Held on the 25th of November 2015, at southern sun hotel, The Zambia Youth Summit witnessed about 70 youths from across the country come together and discuss the change they want to see in the country and how they can contribute positively in light of the UN’s announcement of the Sustainable Development Goals. Challenges Worldwide was among the privileged organisations to be invited to take part and was represented by five volunteers and three leaders.
After the arrival and registration of all participants, the moderators, Christina Cameron (Challenges Worldwide volunteer) and Tilvas Ngosa (restless development) briefly highlighted the agenda for the day and introduced the facilitators and organizations that where being represented by the participants. This was followed by speeches from DFID, Restless Development and British Council representatives.
“I came to the podium running instead of walking in order to demonstrate the energy youths have. We therefore expect everyone to actively participate” Harriet Mwiinga. Restless Development Country manager.
To get the day started, the facilitators requested everyone in the conference room to move around and get to know ten people by their name and the organization they were representing. The Get to Know Me interactive session was a great icebreaker to introduce the concept that we were all youths with a common goal.
The next activity was themed “The Zambia we want 1”; it involved all participants visualising the change they would like to see in light of the SDGs (sustainable development goals) and ending child marriage. This was done in groups and an illustration of a tree was used. The roots represented the problems that exist in the country, the stem represented the youth’s contribution to creating the Zambia they want to see and the crown of the tree represented the change they want to see in the country. Presentations based on the illustration where made from all groups and the famous parliament clap was given after each presentation to show agreement on the change they wanted to see.
“The Zambia I want is one where there is no corruption, hunger, gender inequality, HIV/AIDS, child abuse or early marriages…….in terms of early marriages, let us not just educate the females but engage the boys as well, because when females are educated, they will have the knowledge quite alright yet the potential perpetrators, boys, are left out”. Justine Mwila (Sports in Action)
An exciting video on the SDGs was played in the afternoon session of ‘The Zambia I want 2’. The video showcased both famous and regular people, voicing their opinions on the change they want to see in their societies in response to the SDGs.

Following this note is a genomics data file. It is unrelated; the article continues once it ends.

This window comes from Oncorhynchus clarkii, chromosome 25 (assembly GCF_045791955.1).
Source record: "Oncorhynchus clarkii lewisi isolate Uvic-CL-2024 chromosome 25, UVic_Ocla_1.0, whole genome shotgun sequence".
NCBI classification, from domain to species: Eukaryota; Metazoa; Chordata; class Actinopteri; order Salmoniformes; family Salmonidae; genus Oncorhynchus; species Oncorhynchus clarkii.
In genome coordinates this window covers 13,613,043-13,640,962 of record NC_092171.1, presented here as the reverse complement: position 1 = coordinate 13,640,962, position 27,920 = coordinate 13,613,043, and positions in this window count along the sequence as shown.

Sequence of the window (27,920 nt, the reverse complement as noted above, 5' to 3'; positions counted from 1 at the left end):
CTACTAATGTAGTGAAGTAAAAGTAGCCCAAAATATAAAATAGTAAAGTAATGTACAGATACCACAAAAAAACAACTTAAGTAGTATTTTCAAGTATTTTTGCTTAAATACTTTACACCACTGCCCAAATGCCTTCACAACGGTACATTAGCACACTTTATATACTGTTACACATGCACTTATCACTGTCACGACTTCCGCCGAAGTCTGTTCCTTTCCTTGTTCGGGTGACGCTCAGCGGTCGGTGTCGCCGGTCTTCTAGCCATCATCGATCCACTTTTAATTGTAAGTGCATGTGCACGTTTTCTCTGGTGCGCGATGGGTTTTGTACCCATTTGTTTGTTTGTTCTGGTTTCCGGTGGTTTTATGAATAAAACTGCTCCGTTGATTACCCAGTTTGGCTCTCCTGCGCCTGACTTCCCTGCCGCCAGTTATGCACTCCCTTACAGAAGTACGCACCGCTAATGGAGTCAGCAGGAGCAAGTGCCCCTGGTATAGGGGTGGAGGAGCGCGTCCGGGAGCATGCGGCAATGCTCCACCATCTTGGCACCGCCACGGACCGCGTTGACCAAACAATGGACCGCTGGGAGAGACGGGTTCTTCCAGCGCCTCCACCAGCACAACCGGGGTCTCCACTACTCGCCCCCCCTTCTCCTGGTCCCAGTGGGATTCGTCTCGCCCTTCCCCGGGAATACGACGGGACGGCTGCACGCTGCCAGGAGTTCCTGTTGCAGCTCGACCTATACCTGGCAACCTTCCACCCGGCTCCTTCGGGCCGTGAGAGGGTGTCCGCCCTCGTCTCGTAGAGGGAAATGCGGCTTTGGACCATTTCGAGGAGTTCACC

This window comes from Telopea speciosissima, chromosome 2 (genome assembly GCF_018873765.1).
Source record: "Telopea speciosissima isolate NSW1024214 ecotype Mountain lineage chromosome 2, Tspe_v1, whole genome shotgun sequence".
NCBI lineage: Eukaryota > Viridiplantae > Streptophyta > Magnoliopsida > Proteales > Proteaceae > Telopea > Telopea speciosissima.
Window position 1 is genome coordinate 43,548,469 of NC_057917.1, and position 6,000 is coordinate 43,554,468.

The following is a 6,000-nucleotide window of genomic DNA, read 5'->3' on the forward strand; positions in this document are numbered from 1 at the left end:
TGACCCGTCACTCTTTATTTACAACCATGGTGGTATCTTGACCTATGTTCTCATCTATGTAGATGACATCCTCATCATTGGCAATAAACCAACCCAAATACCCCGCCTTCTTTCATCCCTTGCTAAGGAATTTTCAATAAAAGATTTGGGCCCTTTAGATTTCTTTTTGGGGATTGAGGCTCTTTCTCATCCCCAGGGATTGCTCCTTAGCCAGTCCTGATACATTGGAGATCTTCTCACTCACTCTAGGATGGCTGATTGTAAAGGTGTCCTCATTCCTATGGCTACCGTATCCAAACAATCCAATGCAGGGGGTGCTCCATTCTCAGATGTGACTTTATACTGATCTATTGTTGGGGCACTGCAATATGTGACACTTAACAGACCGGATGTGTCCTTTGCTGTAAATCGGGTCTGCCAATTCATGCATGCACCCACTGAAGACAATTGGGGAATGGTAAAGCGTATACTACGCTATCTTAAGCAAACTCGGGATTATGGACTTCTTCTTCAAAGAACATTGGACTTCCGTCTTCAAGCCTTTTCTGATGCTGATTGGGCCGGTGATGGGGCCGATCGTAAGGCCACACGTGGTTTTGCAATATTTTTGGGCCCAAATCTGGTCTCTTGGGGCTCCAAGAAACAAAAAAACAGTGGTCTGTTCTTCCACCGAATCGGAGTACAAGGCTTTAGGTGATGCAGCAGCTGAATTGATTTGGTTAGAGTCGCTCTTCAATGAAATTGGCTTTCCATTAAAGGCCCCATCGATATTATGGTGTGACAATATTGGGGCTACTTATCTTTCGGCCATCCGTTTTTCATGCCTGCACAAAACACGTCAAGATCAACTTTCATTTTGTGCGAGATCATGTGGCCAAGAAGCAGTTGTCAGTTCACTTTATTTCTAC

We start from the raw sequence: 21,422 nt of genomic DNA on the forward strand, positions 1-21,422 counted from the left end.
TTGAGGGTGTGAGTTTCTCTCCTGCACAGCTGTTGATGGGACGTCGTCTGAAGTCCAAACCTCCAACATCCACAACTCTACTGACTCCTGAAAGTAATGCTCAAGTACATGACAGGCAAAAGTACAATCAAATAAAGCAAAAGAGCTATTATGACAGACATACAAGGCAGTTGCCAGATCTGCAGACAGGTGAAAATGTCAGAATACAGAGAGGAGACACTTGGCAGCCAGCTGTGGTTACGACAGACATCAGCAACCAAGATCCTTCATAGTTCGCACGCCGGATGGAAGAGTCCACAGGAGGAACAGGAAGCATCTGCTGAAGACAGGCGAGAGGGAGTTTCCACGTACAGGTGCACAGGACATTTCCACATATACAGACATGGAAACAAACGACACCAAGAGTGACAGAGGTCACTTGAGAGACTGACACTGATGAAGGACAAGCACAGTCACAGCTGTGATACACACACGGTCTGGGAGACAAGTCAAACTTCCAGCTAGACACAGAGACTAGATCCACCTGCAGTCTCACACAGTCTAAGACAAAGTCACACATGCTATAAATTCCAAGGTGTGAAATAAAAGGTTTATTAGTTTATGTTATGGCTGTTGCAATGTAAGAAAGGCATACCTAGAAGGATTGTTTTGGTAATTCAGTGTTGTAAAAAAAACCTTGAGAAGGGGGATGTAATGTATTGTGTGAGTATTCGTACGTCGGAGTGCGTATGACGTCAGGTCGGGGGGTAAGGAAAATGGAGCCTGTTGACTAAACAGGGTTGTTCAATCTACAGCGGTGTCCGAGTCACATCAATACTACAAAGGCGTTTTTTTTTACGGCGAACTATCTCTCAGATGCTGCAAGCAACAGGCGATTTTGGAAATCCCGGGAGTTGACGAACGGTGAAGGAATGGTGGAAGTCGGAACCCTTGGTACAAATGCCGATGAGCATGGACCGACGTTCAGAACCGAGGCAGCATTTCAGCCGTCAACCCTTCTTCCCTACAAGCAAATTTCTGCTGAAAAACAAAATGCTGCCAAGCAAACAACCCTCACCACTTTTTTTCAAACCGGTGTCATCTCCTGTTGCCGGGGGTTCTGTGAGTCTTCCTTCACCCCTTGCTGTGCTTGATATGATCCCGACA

Participants were asked to discuss the SDGs that where allocated to their table and discuss what they knew about them. The facilitator went on to explain each of the seventeen SDGs and the importance of youth involvement in achieving them and how it is everyone’s responsibility to enforce them. Community based organizations/ NGOs were then giving the opportunity to talk about the progress that their work has made towards achieving the SDG’s.
Challenges World Wide identified SDG NO. 8, 2 and 4 as the ones they were making the most impact on. Challenges Worldwide ICS Volunteers are placed in Small Medium Enterprises where they work as junior consultants and help the business grow. This work goes a long way towards SDG 8: Good jobs and economic growth.
Furthermore, Tommaso, a volunteer working with PES OIL designed a proposal on a feeding program for a Needs Care School in Ng’ombe that will be fundamental to the efforts of tackling goal 2: Zero Hunger. The feeding proposal is part of his company’s corporate social responsibility. The program once implemented will ensure that children are fed with a much more nutritious porridge than the one they are being fed at the moment.
In light of SDG NO. 4: Quality Education, Olivia and Nchimunya are working towards making UNESA an outstanding private university offering quality education in the east and southern African region. They are working on an operation plan that outlines how the university seeks to offer high quality education once it gets accredited by the Ministry of Education.
Later in the day, participants were given an opportunity during the Hot Seat session to talk directly to the British High Commissioner, government representative from Ministry of Youth and Sport, DFID and UN representatives. The participants at this point learnt more about the work that the organizations where doing to foster development in Zambia and how youth involvement was vital in all stages of developmental activities. Despite not having so much time on the hot seat session, the youths had a chance to ask questions on various issues affecting society.
The last session of the Youth Summit was themed ‘taking it to my community’. The facilitator encouraged the youth to be pioneers of the change they want to see. He also talked about the youth policies that are available in the country and challenged the participants to read them so that they were aware of the developmental schemes that are specifically allocated to young people. The facilitator went on to explain community power mapping, a communication tool for communicating to members of parliaments and local leaders relevant developmental issues in the community. The participants were also required to pledge commitment to taking the knowledge learned in the sessions back to their community, engage fellow young people and encourage them to play a part in the decision making of their community.
“Today, I am committing myself to doing something about the SDGs” Participants at the Youth Summit.
Challenge yourself to change your world….be the change you want to see!